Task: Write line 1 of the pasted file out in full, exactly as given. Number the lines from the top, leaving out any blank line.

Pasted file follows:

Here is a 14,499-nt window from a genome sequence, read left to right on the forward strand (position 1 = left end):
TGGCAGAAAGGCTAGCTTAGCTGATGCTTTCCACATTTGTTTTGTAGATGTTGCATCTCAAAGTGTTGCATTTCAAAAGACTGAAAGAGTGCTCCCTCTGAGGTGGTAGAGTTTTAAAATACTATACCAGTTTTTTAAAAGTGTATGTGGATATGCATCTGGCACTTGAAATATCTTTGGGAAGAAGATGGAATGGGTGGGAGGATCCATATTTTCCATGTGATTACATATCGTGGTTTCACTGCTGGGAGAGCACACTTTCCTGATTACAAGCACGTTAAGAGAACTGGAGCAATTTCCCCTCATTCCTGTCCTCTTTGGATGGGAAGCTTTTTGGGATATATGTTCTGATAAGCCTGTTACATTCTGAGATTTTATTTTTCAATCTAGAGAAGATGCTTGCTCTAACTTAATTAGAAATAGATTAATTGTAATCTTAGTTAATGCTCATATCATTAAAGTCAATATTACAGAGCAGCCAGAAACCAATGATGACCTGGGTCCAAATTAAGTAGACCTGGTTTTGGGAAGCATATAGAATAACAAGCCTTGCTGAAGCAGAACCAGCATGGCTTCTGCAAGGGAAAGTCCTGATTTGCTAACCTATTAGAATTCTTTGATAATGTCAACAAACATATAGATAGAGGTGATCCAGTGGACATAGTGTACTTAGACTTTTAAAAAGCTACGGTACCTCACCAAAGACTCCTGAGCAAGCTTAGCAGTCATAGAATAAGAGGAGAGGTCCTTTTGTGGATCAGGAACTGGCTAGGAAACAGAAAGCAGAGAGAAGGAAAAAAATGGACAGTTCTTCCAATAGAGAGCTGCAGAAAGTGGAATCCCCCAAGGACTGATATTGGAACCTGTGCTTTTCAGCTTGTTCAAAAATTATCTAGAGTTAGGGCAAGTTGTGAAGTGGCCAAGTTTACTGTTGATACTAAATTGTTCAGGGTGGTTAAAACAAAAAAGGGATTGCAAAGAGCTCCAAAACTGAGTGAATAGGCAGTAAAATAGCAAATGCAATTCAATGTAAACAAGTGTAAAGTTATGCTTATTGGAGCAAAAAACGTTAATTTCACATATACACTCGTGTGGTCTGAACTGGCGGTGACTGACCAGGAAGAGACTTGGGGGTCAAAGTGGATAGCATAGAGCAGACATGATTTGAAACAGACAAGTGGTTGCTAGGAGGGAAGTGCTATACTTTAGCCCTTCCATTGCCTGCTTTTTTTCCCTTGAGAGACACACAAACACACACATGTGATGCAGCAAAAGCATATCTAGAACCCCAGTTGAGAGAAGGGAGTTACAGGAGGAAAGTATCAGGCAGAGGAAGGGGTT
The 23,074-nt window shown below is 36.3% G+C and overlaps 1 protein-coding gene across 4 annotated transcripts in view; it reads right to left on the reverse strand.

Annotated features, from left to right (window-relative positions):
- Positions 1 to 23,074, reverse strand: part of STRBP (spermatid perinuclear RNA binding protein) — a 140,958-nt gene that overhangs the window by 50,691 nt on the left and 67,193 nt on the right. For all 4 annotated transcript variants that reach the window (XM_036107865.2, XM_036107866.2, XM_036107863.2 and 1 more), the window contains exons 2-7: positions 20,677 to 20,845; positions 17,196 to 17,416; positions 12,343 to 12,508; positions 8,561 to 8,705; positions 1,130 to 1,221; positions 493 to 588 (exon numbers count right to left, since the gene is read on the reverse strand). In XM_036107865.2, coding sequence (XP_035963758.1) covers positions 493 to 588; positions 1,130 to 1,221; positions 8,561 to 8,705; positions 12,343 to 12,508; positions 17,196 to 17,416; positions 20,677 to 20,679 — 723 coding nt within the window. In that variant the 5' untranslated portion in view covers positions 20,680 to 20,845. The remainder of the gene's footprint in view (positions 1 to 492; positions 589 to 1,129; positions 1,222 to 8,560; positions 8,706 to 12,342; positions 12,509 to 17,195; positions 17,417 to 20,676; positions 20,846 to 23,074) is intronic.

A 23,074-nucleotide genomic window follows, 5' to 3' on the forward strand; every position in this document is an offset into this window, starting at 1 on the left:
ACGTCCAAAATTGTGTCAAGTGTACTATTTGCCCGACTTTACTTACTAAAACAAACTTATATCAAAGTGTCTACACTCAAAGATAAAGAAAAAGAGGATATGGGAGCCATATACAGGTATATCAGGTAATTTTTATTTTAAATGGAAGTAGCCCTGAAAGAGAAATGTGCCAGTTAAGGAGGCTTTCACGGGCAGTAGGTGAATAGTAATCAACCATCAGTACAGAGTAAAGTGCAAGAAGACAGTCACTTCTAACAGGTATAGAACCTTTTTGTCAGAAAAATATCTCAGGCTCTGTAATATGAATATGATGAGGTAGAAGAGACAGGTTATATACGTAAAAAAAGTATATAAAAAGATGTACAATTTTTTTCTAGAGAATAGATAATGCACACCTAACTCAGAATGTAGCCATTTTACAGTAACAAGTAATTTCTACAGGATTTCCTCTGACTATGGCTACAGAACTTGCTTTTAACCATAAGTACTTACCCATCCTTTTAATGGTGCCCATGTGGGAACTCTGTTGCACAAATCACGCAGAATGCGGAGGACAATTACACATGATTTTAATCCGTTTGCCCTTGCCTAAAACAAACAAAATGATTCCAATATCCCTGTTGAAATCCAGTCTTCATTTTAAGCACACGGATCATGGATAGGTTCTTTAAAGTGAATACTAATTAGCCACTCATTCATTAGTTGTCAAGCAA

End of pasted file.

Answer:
Here is a 14,499-nt window from a genome sequence, read left to right on the forward strand (position 1 = left end):